You may not know Leigh Holland-Keen by name, but you may be among the hundreds of thousands of people who have watched her lift the dinnie stones.
The Macarthur strong woman went viral last year after becoming the second woman in history to lift the 332-kilogram stones.
Now locals can learn more about Ms Holland-Keen's story in an upcoming ABC iView documentary called, Strong Women.
"The Strong Women series approached me to share my journey as an elite athlete," the Eagle Vale resident said.
"The followed me around for about two-and-a-half years - it was a long process because we had the bushfires and the pandemic to deal with as well."
The former Wilton local said choosing to become a Strong Woman had been a family affair.
"When we moved over here from Scotland my stepdad started competing in Australia's Strongest Man and then my mum followed him into the sport," Ms Holland-Keen said.
"I used to go along to the competitions to cheer them on and when I was about 17 I decided to give it a go myself.
"It was like it lit a fire in me - I just loved the challenge because everything about being a Strong Woman is a challenge."
The new documentary series follows some of Australia's top women vying to be crowned Australia's Strongest Woman.
These daughters, mothers and wives share their thoughts, inspirations and motivations on the sport and how it is helping them rebuild themselves inside and out, after challenging experiences with domestic violence, bullying, addictions and eating disorders
Ms Holland-Keen said the sport had gone from strength to strength in recent years.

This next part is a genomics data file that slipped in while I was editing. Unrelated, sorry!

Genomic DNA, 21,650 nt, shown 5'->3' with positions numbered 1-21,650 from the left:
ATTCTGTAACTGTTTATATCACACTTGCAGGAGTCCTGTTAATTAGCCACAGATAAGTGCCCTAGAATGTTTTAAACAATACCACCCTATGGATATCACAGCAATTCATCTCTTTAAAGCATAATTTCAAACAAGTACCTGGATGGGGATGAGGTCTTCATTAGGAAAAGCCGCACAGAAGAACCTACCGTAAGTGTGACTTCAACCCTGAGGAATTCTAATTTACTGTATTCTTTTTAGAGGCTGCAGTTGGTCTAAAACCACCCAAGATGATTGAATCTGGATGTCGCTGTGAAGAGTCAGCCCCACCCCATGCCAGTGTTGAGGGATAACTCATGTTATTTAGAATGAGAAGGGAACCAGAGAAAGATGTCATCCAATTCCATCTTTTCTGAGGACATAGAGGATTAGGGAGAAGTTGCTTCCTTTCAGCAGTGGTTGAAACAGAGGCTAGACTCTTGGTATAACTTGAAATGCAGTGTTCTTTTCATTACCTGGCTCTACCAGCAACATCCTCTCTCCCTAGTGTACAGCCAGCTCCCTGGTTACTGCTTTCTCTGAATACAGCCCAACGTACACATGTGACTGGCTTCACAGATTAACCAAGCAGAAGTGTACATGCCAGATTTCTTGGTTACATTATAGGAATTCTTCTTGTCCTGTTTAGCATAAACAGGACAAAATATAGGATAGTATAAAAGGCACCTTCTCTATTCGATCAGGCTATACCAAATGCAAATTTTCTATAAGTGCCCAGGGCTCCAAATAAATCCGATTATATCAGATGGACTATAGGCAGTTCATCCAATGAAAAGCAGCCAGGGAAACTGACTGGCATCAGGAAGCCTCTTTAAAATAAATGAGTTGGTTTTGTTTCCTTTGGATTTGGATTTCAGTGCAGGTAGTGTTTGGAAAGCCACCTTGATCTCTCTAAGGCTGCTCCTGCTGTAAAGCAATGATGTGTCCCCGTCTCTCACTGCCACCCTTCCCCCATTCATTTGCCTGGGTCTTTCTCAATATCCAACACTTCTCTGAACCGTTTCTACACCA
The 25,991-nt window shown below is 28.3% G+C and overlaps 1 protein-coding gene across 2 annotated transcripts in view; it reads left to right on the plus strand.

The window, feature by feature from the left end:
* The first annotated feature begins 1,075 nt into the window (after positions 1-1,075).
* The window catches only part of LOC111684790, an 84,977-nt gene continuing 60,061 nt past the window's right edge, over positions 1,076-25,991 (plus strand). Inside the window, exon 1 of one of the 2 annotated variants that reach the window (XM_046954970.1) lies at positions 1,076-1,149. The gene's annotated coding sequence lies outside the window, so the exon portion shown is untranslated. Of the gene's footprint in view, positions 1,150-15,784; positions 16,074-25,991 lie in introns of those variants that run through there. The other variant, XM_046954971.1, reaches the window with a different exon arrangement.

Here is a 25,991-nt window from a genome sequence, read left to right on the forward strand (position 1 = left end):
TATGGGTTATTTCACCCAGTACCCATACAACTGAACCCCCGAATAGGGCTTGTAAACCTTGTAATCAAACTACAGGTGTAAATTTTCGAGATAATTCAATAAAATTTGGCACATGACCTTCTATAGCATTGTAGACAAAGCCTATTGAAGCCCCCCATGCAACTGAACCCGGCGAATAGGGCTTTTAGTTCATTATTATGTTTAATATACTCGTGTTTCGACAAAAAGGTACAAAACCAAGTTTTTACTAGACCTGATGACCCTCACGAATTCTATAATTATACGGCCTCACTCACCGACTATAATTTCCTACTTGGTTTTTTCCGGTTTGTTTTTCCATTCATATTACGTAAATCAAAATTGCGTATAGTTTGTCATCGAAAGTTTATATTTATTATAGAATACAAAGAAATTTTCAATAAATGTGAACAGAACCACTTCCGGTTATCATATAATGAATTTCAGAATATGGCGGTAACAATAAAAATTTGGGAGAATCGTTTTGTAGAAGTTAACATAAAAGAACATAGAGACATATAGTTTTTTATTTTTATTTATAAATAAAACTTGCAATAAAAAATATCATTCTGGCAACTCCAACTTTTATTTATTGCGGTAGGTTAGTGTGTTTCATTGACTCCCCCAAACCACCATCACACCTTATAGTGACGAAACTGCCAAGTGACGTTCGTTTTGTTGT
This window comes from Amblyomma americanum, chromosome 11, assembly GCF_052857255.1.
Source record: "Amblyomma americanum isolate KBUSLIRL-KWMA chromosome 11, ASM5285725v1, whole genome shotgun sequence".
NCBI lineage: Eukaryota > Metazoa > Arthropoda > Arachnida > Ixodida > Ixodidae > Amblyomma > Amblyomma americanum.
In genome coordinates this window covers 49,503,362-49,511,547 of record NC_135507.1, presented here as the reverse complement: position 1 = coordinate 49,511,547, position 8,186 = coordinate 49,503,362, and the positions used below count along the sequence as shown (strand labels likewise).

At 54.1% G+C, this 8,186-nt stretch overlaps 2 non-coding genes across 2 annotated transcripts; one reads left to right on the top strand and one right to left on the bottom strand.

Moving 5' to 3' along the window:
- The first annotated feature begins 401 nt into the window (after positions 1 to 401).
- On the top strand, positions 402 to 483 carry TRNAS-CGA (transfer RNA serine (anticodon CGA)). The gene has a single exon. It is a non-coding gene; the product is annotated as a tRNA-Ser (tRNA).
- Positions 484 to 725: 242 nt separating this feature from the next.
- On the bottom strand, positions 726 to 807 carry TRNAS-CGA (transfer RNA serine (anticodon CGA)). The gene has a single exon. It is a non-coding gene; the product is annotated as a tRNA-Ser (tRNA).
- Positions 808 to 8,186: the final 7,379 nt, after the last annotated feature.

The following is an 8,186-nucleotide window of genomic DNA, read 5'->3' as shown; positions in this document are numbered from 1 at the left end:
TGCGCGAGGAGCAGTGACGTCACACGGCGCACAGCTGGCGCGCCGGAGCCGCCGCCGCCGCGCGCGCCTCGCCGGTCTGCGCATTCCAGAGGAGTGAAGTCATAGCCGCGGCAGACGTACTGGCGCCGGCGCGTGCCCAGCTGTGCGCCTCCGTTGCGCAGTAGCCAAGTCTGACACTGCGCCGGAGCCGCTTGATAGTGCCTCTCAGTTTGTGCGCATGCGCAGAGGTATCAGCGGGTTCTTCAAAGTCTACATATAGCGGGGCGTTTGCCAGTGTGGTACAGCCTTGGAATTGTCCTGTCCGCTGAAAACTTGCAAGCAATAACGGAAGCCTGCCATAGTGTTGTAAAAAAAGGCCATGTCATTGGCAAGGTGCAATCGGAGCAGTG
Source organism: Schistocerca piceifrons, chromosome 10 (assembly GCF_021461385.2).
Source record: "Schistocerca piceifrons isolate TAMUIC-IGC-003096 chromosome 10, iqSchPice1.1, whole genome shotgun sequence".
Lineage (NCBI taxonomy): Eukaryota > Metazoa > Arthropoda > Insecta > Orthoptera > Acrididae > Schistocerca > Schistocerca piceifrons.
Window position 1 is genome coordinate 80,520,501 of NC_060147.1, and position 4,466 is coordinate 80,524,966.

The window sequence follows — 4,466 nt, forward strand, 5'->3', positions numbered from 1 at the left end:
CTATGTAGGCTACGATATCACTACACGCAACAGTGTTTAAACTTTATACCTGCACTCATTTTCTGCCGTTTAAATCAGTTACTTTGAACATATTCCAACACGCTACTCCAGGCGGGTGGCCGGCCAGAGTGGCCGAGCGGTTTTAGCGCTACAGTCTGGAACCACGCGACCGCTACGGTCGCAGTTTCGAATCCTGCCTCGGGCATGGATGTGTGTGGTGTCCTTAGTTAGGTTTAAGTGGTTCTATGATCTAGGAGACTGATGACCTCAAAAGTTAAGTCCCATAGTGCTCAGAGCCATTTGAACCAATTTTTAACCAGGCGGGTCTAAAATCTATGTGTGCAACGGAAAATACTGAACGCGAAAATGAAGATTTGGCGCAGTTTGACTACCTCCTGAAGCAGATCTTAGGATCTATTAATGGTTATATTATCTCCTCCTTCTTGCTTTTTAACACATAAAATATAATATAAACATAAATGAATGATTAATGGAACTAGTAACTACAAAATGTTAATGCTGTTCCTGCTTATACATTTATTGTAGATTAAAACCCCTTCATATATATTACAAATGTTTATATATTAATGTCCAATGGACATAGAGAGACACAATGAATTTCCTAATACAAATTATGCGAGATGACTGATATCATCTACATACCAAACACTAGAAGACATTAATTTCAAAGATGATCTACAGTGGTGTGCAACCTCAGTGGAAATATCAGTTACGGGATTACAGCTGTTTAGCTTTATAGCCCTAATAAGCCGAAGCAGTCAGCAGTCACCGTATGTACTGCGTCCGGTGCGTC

"When I first started out there was a lot of negative comments and jokes about how women shouldn't be doing this and people saying things like 'women could never do this without performance enhancing drugs'," she said.
"And in the nature of today's society people still make comments over social media.
"But now the sport has become so big, there are more females than males at some of the competitions."
The registered nurse said the pinnacle of her career in the sport was when she returned to her homeland last year to attempt lifting the dinnie stones.
"It went viral - it got worldwide attention," Ms Holland-Keen said.
"I just tried to focus on the positives because I did for me and I did it to empower other females.
"I was a mental health nurse so I understand some of the mental health side of things when people criticise others online.
"You don't need to make fun of other people when you are happy in your own life."
Ms Holland-Keen encouraged everyone to give the Strong Women documentary a watch.
"It's amazing - it goes through the scientific benefits of how physical activity affects the mind," she said.
"And we have been as real and as raw as possible.
"Women with low self-esteem or who have a fear of getting into the gym should definitely watch this because we have all been through that as well."
The Strong Women series, funded by Screen Australia, the ABC and Film Victoria, will be available for streaming on ABC iview on August 1, 2021.